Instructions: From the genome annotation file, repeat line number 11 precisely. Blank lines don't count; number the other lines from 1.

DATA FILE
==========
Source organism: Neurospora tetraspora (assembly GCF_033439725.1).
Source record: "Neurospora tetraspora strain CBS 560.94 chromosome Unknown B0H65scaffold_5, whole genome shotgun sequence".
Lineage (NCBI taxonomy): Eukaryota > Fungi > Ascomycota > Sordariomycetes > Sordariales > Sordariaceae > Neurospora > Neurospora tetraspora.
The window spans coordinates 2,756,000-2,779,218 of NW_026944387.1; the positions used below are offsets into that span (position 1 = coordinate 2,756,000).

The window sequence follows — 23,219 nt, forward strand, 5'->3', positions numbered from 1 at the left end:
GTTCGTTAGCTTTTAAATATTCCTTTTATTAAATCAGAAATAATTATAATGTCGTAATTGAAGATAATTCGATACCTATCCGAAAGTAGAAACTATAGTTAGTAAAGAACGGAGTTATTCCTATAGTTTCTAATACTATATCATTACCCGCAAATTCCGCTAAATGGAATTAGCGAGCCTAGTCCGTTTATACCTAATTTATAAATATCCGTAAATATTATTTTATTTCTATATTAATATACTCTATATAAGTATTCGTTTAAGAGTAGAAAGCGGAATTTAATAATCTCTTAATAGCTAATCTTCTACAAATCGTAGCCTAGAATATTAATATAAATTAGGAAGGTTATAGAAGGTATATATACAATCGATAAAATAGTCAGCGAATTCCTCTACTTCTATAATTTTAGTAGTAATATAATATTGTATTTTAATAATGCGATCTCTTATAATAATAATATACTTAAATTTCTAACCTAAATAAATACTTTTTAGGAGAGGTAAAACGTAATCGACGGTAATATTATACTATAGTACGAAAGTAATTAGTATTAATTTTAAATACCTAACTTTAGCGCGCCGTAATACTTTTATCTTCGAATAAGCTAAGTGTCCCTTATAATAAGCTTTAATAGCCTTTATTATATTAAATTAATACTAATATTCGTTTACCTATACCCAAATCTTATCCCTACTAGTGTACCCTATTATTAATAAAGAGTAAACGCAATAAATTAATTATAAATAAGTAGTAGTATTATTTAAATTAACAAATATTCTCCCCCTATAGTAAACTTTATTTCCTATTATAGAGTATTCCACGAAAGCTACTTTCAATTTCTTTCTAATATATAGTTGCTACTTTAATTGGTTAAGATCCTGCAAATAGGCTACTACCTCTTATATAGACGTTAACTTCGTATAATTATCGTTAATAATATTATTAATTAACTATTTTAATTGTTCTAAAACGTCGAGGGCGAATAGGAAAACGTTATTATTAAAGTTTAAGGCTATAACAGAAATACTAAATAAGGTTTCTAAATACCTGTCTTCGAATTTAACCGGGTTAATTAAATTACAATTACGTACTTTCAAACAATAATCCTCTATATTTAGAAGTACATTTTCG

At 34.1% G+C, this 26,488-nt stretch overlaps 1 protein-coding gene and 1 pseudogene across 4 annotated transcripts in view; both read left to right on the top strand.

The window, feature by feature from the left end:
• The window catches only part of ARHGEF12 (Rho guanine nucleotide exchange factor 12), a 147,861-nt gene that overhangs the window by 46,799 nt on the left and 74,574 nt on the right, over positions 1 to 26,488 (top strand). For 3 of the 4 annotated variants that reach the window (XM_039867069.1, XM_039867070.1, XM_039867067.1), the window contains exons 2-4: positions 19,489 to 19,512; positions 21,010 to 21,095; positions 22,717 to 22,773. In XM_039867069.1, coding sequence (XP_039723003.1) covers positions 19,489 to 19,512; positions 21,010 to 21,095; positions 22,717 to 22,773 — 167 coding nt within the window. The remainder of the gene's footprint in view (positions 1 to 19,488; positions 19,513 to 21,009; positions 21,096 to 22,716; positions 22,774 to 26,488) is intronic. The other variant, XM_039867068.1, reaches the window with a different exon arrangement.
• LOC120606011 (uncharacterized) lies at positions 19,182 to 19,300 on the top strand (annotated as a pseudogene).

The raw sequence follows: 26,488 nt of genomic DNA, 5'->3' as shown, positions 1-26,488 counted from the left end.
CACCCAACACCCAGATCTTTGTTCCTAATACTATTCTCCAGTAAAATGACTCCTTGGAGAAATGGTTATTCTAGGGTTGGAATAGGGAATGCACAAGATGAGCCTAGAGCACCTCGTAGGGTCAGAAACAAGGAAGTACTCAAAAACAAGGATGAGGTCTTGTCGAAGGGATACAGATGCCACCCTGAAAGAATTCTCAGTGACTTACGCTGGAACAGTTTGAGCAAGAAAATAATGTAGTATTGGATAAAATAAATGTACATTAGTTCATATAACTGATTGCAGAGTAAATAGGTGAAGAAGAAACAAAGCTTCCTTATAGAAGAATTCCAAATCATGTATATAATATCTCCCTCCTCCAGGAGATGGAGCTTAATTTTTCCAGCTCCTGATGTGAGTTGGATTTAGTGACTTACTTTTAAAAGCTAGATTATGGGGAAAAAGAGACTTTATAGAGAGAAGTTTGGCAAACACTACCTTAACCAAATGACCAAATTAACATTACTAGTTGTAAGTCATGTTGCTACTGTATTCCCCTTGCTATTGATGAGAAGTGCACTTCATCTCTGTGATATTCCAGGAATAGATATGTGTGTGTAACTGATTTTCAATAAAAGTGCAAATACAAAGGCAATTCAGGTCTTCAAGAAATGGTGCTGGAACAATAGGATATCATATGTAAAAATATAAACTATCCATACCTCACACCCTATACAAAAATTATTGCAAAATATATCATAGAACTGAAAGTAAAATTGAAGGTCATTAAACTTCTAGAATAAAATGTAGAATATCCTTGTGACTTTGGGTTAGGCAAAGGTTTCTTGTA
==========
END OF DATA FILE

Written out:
The raw sequence follows: 26,488 nt of genomic DNA, 5'->3' as shown, positions 1-26,488 counted from the left end.